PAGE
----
“One of the successful moves Western capitalism made in the Cold War was to so identify the Soviet Union with anything that was non-capitalist. Then once the Soviet Union fell, it obviated the possibility of any reality other than capitalist reality.”-big mike
In this episode:
00:00 How did the political climate of the Cold War—that is, an overwhelming rebuke to anything associated with the USSR, including any form of communism and socialism—influence supposedly objective and rational intellectual discourse, subtly or not? How does the legacy of its impact on the intellectual discourse of the time—particularly the splitting of the social sciences—remain with us today? How did this affect even cultural production, particularly literature?
13:45 Examining closely what the Marxist concept of class really is vs. how it’s perceived, how does Cold War anticommunism influence the terms of political discussion today?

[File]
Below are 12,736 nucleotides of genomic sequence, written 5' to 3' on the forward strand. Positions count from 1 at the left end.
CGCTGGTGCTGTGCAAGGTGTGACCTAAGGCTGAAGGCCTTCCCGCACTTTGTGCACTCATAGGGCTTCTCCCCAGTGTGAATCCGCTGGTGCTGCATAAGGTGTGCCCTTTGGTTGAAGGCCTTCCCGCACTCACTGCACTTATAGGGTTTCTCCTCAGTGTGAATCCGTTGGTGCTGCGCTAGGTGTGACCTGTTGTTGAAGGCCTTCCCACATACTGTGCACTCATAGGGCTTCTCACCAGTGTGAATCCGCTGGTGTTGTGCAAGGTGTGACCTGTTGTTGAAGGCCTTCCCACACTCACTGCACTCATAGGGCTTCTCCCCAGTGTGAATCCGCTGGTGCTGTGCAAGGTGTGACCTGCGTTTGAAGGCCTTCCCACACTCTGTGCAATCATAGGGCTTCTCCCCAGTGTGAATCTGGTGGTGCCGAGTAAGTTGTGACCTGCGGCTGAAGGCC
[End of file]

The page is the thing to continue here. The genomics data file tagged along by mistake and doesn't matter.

22:38 In what ways is the broad association—formed deliberately during the Cold War—between the set of ideas called Marxism, the lived regime of the Soviet Union, and the ideas of communism and socialism misleading? How did that association influence political and intellectual discourse?
32:04 How did that association lead to the intense strengthening of capitalist ideology in the US, and how did its nature as an ideology conceal itself? More broadly, how does ideology come to seem natural, and how does this influence our thinking about how much we can change the world?
41:12 When the re-association of words—like ‘socialism’ and ‘Marxism’—with ideas and practices they did not originally contain becomes a political project in itself, how do we clearly and meaningfully articulate ‘democratic socialism’ in a way that is useful to us? Why is democratic socialism not just about the restructuring of society—the means of production, etc.—but also the way in which society is restructured? What does and doesn’t have a place in democratic socialism?